Tiny songbirds such as martins and thrushes can travel as far as 311 miles a day in their annual migrations between the Americas -- three times as far as researchers had previously believed -- biologists found in the first study to track the birds to their wintering grounds and back.
The birds fly two to six times as fast heading north in the spring as they do heading south in the fall, perhaps in a competition to reach the best breeding sites and attract the fittest mates, ornithologist Bridget Stutchbury of York University in Toronto reported today in the journal Science, which released the study online Thursday.
One industrious female martin flew the 4,660 miles from the Amazon basin to Pennsylvania in only 13 days -- with four of them spent on stopovers.
The new data were obtained using miniature geolocators, about the size and weight of a dime, attached to the birds' backs much like a schoolchild's backpack. The same technology was used in 2006 by Scott A. Shaffer of UC Santa Cruz to demonstrate that shearwater gulls fly a huge figure-eight over the Pacific Ocean during their migration, traveling as much as 46,000 miles in a year.
But the gulls are much bigger. Stutchbury's paper marks the first time a newly miniaturized version of the geolocator has been used on birds so small.
"The data are exciting. It makes me drool," said ornithologist Peter Marra of the Smithsonian Migratory Bird Center at the National Zoo in Washington, who was not involved in the research. "But this is really a proof-of-concept paper for the geolocators on a smaller-bodied bird."
"The floodgates are opening" for a much larger number of studies, Marra said.
Stutchbury, Marra and other researchers have already placed the geolocators on other small species, such as bobolinks, seaside sparrows and other types of thrushes, that they plan to recapture this spring.
Small birds have been extremely difficult to track. Radar can monitor large flocks for short distances, but not individual birds, and the birds are too small to track by satellite. Some researchers have attached radio transmitters and attempted to follow birds in airplanes. One German researcher was able to follow individual birds for as long as four days.
The new geolocators were developed by James W. Fox and his colleagues at the British Antarctic Survey. Each self-contained unit weighs about 1.3 to 1.5 grams and carries a computer chip and a light sensor mounted on a small stalk that sticks up above the feathers. (The birds themselves weigh about 50 grams.) The device measures and records the times of sunrise and sunset.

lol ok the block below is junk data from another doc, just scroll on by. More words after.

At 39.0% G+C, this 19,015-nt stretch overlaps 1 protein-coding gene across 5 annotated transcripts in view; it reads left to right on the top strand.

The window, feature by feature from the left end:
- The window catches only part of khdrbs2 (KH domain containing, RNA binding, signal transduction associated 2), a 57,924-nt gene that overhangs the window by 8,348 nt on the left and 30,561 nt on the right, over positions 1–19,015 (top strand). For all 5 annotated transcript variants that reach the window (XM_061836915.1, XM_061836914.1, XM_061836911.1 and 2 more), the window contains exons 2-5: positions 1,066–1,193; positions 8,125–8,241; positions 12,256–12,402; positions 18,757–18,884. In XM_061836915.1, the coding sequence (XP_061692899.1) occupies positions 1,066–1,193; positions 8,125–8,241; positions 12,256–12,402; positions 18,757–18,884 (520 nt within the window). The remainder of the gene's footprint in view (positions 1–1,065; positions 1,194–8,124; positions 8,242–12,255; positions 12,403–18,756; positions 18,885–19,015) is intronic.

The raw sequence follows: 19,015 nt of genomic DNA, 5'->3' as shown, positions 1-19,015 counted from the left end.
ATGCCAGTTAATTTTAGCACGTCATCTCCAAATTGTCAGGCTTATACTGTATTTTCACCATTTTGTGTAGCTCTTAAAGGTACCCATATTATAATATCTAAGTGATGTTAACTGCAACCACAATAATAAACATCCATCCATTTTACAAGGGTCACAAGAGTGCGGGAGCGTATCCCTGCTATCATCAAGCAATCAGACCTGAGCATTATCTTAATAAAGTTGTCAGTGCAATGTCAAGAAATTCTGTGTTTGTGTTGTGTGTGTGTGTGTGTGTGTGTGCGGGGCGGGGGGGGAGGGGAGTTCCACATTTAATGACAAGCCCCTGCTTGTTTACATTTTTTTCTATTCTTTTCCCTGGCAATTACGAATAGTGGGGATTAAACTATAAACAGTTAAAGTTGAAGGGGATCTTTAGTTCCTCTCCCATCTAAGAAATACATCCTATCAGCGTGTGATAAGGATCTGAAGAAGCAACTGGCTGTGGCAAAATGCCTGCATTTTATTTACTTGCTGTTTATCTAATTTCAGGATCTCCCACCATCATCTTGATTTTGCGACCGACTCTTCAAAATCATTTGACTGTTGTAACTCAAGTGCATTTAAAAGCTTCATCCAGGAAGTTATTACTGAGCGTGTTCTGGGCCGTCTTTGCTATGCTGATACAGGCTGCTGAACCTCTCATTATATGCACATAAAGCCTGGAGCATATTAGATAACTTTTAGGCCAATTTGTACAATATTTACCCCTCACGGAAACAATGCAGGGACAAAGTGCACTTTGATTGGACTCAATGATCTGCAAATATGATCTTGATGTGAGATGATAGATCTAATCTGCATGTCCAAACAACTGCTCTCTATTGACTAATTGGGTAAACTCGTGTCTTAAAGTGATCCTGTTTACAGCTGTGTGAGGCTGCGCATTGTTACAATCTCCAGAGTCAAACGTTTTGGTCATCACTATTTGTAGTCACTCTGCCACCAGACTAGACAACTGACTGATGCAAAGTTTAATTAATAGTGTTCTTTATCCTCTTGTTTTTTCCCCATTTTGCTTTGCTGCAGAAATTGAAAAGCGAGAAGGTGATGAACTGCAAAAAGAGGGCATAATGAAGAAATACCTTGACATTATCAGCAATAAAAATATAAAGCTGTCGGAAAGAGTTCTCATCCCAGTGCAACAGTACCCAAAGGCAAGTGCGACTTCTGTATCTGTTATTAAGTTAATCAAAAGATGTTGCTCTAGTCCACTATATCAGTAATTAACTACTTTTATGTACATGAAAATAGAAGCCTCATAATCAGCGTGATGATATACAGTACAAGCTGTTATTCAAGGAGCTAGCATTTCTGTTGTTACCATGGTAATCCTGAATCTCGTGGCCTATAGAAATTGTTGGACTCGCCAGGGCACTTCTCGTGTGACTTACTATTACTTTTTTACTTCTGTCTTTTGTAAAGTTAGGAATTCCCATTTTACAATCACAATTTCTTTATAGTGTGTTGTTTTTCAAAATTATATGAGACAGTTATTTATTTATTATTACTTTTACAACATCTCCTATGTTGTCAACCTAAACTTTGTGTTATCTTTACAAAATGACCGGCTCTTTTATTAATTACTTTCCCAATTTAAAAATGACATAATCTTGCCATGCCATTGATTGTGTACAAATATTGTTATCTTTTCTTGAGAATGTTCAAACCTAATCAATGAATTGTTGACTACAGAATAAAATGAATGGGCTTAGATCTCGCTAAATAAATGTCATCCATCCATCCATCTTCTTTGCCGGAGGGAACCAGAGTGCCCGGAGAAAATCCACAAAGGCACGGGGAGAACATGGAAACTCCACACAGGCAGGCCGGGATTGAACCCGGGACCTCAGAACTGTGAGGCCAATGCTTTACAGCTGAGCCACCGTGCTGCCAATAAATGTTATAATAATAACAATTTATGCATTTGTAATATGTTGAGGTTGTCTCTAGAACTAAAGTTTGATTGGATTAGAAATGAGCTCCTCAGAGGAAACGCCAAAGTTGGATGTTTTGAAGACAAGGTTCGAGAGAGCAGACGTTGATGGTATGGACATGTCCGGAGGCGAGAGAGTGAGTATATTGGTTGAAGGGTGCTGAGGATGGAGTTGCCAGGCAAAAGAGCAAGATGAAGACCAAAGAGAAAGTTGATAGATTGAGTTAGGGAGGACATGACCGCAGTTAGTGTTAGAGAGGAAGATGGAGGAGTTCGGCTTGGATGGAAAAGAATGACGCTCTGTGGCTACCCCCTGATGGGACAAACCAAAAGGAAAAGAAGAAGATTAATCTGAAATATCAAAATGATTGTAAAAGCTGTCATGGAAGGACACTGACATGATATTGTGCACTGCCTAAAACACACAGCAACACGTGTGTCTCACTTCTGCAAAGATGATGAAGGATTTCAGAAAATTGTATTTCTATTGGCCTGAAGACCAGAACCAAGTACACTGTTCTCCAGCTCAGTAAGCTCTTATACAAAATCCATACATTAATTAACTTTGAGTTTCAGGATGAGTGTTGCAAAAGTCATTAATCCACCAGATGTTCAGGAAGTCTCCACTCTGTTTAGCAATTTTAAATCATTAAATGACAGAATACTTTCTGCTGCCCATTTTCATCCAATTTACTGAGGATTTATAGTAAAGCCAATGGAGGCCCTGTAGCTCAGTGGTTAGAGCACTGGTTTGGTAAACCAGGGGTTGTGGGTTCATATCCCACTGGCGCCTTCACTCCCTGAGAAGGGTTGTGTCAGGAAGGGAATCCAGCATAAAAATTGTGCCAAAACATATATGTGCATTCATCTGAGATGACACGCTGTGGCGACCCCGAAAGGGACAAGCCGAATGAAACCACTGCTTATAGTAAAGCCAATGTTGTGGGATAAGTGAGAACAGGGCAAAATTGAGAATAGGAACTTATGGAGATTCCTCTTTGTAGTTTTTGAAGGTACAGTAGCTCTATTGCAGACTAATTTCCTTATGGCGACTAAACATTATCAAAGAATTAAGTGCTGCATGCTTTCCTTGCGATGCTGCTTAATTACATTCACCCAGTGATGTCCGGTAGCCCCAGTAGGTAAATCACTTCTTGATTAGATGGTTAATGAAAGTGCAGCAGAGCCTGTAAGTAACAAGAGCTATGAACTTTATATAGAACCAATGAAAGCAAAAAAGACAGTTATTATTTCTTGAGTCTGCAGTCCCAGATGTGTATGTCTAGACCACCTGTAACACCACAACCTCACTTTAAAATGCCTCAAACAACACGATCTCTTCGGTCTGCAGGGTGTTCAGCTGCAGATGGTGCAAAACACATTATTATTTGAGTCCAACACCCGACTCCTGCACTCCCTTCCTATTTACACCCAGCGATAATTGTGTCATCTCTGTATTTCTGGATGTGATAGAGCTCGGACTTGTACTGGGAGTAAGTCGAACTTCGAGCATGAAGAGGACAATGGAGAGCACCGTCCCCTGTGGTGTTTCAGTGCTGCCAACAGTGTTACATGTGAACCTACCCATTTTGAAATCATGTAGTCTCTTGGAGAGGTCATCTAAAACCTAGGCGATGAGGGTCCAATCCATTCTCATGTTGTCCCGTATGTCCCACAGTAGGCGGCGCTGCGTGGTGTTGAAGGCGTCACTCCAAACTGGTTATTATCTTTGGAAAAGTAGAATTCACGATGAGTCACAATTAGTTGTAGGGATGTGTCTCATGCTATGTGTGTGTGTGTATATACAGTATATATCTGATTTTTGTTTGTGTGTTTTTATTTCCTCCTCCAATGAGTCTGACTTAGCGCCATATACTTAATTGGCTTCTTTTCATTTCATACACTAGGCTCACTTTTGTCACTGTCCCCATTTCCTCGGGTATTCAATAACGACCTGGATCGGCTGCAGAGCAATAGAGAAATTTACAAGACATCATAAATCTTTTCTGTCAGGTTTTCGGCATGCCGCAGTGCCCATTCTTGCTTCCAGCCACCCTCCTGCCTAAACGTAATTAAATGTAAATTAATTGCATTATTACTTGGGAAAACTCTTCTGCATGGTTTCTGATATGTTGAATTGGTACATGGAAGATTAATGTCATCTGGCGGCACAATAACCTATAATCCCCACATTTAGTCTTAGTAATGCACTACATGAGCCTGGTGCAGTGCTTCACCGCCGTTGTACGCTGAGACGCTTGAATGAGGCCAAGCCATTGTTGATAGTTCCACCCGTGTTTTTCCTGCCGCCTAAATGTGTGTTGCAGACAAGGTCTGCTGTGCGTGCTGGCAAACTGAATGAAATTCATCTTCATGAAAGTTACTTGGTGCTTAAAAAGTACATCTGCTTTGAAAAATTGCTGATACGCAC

"For any given place on the planet, we know the times of sunrise and sunset, so we can match up the locations," Stutchbury said. "It's a very simple concept."
On their return to their breeding grounds, the birds are captured and the data downloaded.
Preliminary studies showed that the devices do not interfere with the birds' mobility or their ability to catch prey, mate and feed offspring.
Stutchbury and her colleagues attached the sensors to 14 wood thrushes and 20 purple martins at their breeding grounds in northwestern Pennsylvania. The next spring, the researchers were able to recapture five thrushes and two martins. Two more thrushes came back but nested too high for the team to recapture.
As for the rest, "we have no idea what happened to them," Stutchbury said. "We don't know whether it was just bad luck or the birds were slowed down by the weight of the devices."
The martins flew about 1,500 miles south to the Yucatan Peninsula in five days, then stopped over for three or four weeks before continuing on to the Amazon basin.
The thrushes spent one to two weeks in the Southeastern United States before continuing on to their wintering grounds in a narrow strip along the east coast of Honduras or Nicaragua.
"We were amazed to see that these birds did not scatter on the wintering grounds. We had always imagined they would," Stutchbury said.
On the return flight, most of the birds stopped on the Yucatan Peninsula before making the 13- to 14-hour nonstop flight across the Gulf of Mexico to the U.S. Gulf Coast.
One thrush, however, "took the long way around, flying over land all the way and arriving in the breeding grounds very late," Stutchbury said. She speculated that the bird might not have been able to accumulate sufficient stores of body fat for the flight because of environmental problems at its wintering site.
The research was sponsored by the National Geographic Society.